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YSTRADGYNLAIS NOTES.

COLLIERY OFFICIALS AS ENCYCLOPAEDIAS.…

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COLLIERY OFFICIALS AS ENCYCLOPAEDIAS. i ââ.ââ Speaking at the 17th annual dinner of the Monmouthshire Colliery Officials' Association, Mr. D. A. Thomas said colliery officials were expected to pos- sess universal knowledge. Not only had they to be mining engineers, but geologists, electrical engineers, have a know ledge of law, be able to master half a dozen Acts of Parliament, to learn hundreds of rules which were constantly being altered, and, further they must also have some knowledge of military tactics, because a distin- guished general who was in the Rhon- deb during the time of trouble told them that the collieries had been sunk in the wrong places. (Laughter.) Seriously, he thought it was a question whether recent legislation had contri- buted to the safety of the collieries. The motto of every colliery official should be safety first. Certain, the onus was on the Home Office to show that such legislation had contributed to the safety of the mines in any de- gree commensurate with the enormous cost to the proprietors. He was glad to know that old King Coal was enjoying fairly good health at present. Last summer the First Lord of the Admiralty gave him a dose of oil, but, as they know, he had got over that now, and was all the better for it. The Admiralty were now show- ing a hit more caution, not to say wis- dom. Oil was an excellent thing, but it was rather like the man who was "fond of oysters, when he said "I can't get enough of them." The Dread- nought which were being built now were designed to burn coal and not oil. There was a prosperous time ahead for the coal trade, and he hoped the men would enjoy that prosperity as well as the employers. I »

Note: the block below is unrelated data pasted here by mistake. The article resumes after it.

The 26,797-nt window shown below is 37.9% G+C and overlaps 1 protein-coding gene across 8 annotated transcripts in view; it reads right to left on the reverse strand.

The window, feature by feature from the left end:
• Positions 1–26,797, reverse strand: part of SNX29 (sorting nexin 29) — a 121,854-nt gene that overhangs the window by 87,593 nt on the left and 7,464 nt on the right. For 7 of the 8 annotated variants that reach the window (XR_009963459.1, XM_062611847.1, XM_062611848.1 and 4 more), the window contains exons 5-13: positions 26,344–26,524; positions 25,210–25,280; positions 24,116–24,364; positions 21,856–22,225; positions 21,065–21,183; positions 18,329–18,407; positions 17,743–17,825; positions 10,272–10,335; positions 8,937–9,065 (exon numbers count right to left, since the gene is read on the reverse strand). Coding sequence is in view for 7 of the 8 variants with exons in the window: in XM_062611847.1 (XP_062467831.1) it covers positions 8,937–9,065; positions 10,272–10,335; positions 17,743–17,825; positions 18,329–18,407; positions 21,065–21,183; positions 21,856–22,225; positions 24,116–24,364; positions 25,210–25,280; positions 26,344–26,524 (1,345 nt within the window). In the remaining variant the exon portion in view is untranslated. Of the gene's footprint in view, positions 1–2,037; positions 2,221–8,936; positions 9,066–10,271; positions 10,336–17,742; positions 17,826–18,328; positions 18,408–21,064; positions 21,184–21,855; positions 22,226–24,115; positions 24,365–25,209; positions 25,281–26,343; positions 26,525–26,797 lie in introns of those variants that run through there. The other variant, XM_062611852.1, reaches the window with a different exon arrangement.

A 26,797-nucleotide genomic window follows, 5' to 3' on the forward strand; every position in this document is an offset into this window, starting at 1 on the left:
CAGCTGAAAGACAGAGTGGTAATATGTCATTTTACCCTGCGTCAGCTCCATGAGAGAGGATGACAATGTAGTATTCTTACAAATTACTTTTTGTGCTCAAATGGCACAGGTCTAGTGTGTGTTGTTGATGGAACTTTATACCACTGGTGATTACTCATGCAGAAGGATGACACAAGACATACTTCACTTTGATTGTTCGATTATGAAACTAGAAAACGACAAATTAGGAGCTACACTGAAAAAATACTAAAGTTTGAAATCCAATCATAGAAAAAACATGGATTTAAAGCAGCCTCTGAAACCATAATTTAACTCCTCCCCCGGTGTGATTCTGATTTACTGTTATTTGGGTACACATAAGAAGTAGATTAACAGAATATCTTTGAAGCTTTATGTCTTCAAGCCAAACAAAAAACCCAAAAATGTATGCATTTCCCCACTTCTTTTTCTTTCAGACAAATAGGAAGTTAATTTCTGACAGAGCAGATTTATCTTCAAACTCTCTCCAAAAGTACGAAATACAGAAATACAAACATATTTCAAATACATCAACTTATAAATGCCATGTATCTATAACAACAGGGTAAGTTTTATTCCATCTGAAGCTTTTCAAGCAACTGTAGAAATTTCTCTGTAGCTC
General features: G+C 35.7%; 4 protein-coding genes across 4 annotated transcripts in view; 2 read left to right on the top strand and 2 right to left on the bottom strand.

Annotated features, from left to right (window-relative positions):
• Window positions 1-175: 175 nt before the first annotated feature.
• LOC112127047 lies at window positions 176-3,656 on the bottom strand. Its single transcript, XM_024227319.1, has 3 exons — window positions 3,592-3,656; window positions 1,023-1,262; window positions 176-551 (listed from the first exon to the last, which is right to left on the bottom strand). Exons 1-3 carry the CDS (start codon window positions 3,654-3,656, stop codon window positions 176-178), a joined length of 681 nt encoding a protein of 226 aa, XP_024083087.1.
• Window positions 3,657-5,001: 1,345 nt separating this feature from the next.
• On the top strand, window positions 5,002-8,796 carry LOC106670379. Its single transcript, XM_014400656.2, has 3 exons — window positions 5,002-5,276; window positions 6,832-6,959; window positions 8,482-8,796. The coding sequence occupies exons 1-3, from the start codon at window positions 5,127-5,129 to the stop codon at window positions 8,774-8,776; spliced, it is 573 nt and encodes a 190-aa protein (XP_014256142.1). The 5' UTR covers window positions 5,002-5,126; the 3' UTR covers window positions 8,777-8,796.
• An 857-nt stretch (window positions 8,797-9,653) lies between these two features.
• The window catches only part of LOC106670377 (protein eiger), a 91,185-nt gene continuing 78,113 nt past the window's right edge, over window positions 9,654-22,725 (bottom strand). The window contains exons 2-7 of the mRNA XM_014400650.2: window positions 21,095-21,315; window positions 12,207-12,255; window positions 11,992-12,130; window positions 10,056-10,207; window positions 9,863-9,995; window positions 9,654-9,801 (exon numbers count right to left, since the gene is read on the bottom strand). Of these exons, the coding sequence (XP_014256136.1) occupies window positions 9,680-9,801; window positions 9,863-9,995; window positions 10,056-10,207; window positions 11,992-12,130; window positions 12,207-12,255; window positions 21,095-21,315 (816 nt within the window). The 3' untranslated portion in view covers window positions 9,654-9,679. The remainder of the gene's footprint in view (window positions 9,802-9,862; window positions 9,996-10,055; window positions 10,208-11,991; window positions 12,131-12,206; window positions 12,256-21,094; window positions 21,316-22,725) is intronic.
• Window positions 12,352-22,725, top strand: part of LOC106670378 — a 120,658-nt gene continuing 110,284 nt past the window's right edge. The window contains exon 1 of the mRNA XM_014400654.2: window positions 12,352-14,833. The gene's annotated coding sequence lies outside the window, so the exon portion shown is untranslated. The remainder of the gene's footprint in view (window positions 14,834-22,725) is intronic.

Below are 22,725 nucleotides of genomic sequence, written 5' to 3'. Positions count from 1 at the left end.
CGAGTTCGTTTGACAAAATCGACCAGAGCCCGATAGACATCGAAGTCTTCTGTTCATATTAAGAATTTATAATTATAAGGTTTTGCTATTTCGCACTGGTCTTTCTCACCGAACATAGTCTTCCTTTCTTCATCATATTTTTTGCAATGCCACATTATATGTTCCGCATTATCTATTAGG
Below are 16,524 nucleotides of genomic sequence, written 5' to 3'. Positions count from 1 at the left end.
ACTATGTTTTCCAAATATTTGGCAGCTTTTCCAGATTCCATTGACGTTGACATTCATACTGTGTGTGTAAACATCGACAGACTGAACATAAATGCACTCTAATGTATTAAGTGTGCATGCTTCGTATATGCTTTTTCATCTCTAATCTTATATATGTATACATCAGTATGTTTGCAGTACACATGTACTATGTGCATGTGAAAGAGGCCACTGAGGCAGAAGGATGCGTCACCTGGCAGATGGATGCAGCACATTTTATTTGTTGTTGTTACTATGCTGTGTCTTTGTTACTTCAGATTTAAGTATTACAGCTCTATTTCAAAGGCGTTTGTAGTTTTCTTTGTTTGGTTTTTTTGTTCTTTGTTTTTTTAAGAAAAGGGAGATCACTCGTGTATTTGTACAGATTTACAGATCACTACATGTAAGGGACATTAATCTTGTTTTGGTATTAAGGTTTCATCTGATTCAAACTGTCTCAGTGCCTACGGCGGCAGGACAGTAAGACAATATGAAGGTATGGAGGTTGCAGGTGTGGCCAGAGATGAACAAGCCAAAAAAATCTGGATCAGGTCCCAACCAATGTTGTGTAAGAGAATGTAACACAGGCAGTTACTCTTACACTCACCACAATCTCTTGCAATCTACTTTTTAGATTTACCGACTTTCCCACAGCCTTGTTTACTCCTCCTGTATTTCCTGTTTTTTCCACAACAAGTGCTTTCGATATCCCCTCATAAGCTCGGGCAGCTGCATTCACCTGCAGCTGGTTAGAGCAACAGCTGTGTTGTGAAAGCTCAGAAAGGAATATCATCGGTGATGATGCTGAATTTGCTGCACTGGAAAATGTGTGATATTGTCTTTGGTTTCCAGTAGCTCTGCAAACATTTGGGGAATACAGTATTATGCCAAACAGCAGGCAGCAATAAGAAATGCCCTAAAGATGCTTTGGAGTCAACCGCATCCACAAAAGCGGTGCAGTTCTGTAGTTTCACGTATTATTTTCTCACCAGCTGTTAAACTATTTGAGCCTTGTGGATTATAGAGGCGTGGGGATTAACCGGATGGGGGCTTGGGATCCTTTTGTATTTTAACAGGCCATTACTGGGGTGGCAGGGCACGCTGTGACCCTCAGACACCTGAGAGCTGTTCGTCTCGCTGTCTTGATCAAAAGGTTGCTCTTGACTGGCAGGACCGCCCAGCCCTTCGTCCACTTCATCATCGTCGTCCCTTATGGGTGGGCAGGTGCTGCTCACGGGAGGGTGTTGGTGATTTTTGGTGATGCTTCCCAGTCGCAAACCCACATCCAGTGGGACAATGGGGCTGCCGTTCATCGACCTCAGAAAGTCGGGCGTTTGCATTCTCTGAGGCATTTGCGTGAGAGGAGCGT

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ICRAFTSMEN AND MINERS.I

THE NEW MINERS ASSOCIA I TION.

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